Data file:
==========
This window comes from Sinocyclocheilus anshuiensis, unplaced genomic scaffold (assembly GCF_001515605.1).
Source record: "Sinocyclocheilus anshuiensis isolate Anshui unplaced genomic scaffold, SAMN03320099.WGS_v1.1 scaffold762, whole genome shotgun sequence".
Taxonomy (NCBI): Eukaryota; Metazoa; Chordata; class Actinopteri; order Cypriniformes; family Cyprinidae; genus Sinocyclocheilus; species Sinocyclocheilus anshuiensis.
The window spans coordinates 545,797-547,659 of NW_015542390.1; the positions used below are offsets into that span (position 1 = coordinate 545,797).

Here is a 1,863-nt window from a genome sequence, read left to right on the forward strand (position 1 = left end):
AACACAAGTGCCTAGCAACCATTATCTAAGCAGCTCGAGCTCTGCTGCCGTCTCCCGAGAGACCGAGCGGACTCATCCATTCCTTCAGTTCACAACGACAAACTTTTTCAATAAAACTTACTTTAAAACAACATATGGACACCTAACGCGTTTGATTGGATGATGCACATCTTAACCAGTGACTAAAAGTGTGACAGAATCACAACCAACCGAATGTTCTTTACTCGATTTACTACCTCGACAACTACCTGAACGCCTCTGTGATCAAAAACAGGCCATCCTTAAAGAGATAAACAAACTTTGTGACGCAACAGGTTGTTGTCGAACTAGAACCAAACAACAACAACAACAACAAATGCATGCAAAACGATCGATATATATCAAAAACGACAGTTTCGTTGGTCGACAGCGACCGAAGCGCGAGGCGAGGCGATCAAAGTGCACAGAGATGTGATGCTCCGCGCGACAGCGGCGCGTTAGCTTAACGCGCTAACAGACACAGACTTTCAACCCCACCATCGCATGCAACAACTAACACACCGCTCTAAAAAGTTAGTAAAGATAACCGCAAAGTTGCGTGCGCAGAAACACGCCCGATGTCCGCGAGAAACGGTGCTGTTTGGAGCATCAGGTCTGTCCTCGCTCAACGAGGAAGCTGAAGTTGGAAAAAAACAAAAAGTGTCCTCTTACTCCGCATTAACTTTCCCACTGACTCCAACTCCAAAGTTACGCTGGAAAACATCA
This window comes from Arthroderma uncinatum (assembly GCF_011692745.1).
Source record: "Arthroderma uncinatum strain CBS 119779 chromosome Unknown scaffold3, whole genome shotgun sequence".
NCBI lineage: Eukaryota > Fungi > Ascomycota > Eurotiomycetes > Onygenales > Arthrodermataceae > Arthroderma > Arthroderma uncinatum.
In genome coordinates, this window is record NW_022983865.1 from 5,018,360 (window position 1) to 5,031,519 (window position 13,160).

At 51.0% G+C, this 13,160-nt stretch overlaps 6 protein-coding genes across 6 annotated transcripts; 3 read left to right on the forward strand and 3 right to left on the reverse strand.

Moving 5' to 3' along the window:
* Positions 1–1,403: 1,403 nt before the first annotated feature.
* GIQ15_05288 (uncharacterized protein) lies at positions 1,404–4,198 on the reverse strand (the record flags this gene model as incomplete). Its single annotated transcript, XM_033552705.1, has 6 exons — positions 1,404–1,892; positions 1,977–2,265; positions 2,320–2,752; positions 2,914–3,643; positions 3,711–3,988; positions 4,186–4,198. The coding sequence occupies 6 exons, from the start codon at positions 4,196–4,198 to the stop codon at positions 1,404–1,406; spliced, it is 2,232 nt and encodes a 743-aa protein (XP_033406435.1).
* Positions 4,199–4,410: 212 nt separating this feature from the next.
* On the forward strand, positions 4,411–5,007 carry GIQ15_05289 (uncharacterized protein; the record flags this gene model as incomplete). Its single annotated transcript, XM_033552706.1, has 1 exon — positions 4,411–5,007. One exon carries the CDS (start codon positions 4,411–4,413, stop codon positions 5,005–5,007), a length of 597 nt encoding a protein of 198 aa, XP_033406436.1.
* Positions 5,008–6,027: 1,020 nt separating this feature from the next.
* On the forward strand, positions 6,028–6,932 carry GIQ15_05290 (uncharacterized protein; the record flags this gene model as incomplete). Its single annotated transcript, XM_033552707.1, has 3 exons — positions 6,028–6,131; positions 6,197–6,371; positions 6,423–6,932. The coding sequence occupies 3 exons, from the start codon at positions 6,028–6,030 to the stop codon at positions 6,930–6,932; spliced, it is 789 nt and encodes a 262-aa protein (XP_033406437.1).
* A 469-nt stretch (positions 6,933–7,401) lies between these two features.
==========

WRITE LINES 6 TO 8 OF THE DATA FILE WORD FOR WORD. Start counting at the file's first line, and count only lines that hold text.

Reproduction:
AACACAAGTGCCTAGCAACCATTATCTAAGCAGCTCGAGCTCTGCTGCCGTCTCCCGAGAGACCGAGCGGACTCATCCATTCCTTCAGTTCACAACGACAAACTTTTTCAATAAAACTTACTTTAAAACAACATATGGACACCTAACGCGTTTGATTGGATGATGCACATCTTAACCAGTGACTAAAAGTGTGACAGAATCACAACCAACCGAATGTTCTTTACTCGATTTACTACCTCGACAACTACCTGAACGCCTCTGTGATCAAAAACAGGCCATCCTTAAAGAGATAAACAAACTTTGTGACGCAACAGGTTGTTGTCGAACTAGAACCAAACAACAACAACAACAACAAATGCATGCAAAACGATCGATATATATCAAAAACGACAGTTTCGTTGGTCGACAGCGACCGAAGCGCGAGGCGAGGCGATCAAAGTGCACAGAGATGTGATGCTCCGCGCGACAGCGGCGCGTTAGCTTAACGCGCTAACAGACACAGACTTTCAACCCCACCATCGCATGCAACAACTAACACACCGCTCTAAAAAGTTAGTAAAGATAACCGCAAAGTTGCGTGCGCAGAAACACGCCCGATGTCCGCGAGAAACGGTGCTGTTTGGAGCATCAGGTCTGTCCTCGCTCAACGAGGAAGCTGAAGTTGGAAAAAAACAAAAAGTGTCCTCTTACTCCGCATTAACTTTCCCACTGACTCCAACTCCAAAGTTACGCTGGAAAACATCA
This window comes from Arthroderma uncinatum (assembly GCF_011692745.1).
Source record: "Arthroderma uncinatum strain CBS 119779 chromosome Unknown scaffold3, whole genome shotgun sequence".